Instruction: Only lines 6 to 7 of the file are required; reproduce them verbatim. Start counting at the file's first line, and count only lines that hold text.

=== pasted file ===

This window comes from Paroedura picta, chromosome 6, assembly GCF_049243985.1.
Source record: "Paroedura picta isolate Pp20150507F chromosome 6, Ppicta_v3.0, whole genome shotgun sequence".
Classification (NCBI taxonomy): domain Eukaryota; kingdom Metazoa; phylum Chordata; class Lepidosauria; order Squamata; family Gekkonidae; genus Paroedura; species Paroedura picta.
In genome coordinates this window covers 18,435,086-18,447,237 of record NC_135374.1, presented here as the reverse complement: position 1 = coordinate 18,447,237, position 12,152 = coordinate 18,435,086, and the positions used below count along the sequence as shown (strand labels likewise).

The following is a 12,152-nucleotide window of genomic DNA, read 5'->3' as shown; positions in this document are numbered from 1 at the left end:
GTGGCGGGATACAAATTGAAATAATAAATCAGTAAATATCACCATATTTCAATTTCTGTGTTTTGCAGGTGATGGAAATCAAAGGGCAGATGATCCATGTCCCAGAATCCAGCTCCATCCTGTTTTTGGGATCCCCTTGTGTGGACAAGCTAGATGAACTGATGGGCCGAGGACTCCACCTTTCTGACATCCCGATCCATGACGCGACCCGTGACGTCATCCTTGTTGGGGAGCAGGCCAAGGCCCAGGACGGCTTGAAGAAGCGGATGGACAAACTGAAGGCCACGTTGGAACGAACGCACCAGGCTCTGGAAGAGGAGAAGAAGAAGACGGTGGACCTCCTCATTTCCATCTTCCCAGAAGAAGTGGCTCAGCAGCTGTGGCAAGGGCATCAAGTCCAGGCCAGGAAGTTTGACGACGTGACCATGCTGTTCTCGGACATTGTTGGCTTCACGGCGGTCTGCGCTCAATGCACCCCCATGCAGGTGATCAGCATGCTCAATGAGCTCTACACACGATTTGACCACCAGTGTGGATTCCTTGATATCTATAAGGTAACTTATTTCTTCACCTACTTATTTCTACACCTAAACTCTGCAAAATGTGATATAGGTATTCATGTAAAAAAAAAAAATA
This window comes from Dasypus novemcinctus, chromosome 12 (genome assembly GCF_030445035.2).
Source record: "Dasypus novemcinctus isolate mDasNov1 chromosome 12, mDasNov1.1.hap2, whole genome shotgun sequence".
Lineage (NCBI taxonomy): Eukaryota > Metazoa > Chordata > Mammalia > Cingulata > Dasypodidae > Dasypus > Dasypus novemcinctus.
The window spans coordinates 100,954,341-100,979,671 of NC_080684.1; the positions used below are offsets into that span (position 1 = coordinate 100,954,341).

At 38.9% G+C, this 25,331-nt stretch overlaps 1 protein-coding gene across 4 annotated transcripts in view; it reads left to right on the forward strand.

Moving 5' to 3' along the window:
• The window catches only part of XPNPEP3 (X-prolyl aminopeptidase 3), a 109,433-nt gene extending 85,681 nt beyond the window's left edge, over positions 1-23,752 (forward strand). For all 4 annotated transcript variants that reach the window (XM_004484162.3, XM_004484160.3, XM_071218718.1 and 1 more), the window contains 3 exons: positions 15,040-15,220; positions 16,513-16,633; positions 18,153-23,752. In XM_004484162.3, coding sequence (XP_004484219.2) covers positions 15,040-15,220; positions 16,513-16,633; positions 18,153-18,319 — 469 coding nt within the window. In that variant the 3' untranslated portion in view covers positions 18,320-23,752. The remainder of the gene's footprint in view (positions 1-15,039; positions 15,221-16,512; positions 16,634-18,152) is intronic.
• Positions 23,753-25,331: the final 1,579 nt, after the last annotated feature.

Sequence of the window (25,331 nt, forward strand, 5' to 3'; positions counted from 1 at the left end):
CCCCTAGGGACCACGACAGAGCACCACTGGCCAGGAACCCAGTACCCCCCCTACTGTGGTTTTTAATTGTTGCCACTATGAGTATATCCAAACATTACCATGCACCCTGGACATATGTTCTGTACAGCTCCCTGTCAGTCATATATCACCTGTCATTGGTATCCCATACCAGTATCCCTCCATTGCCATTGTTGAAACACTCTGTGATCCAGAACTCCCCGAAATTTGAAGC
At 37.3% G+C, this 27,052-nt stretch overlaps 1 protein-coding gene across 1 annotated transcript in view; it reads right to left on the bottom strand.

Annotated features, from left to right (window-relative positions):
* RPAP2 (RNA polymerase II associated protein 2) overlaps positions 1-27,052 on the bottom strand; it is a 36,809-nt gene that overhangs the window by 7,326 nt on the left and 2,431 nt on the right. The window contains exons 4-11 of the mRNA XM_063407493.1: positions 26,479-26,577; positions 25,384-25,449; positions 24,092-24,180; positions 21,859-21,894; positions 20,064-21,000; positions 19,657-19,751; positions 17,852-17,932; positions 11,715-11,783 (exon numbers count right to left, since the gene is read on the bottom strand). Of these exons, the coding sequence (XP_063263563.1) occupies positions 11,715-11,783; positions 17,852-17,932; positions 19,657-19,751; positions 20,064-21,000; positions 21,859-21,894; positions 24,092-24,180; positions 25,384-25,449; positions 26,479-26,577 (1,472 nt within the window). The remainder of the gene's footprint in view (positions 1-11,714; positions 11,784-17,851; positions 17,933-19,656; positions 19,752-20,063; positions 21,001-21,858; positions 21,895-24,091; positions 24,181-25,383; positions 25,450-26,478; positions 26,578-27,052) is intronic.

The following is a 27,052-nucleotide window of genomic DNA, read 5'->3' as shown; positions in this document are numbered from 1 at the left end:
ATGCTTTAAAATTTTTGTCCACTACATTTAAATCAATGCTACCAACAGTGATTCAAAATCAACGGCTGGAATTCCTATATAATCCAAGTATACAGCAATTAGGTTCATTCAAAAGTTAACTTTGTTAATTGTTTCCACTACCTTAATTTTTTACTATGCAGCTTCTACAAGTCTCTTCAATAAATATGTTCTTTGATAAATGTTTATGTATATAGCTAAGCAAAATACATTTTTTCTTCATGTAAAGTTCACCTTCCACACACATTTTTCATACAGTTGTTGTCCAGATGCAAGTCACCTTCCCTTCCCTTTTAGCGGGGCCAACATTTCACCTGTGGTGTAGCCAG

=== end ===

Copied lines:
GTGGCGGGATACAAATTGAAATAATAAATCAGTAAATATCACCATATTTCAATTTCTGTGTTTTGCAGGTGATGGAAATCAAAGGGCAGATGATCCATGTCCCAGAATCCAGCTCCATCCTGTTTTTGGGATCCCCTTGTGTGGACAAGCTAGATGAACTGATGGGCCGAGGACTCCACCTTTCTGACATCCCGATCCATGACGCGACCCGTGACGTCATCCTTGTTGGGGAGCAGGCCAAGGCCCAGGACGGCTTGAAGAAGCGGATGGACAAACTGAAGGCCACGTTGGAACGAACGCACCAGGCTCTGGAAGAGGAGAAGAAGAAGACGGTGGACCTCCTCATTTCCATCTTCCCAGAAGAAGTGGCTCAGCAGCTGTGGCAAGGGCATCAAGTCCAGGCCAGGAAGTTTGACGACGTGACCATGCTGTTCTCGGACATTGTTGGCTTCACGGCGGTCTGCGCTCAATGCACCCCCATGCAGGTGATCAGCATGCTCAATGAGCTCTACACACGATTTGACCACCAGTGTGGATTCCTTGATATCTATAAGGTAACTTATTTCTTCACCTACTTATTTCTACACCTAAACTCTGCAAAATGTGATATAGGTATTCATGTAAAAAAAAAAAATA
This window comes from Dasypus novemcinctus, chromosome 12 (genome assembly GCF_030445035.2).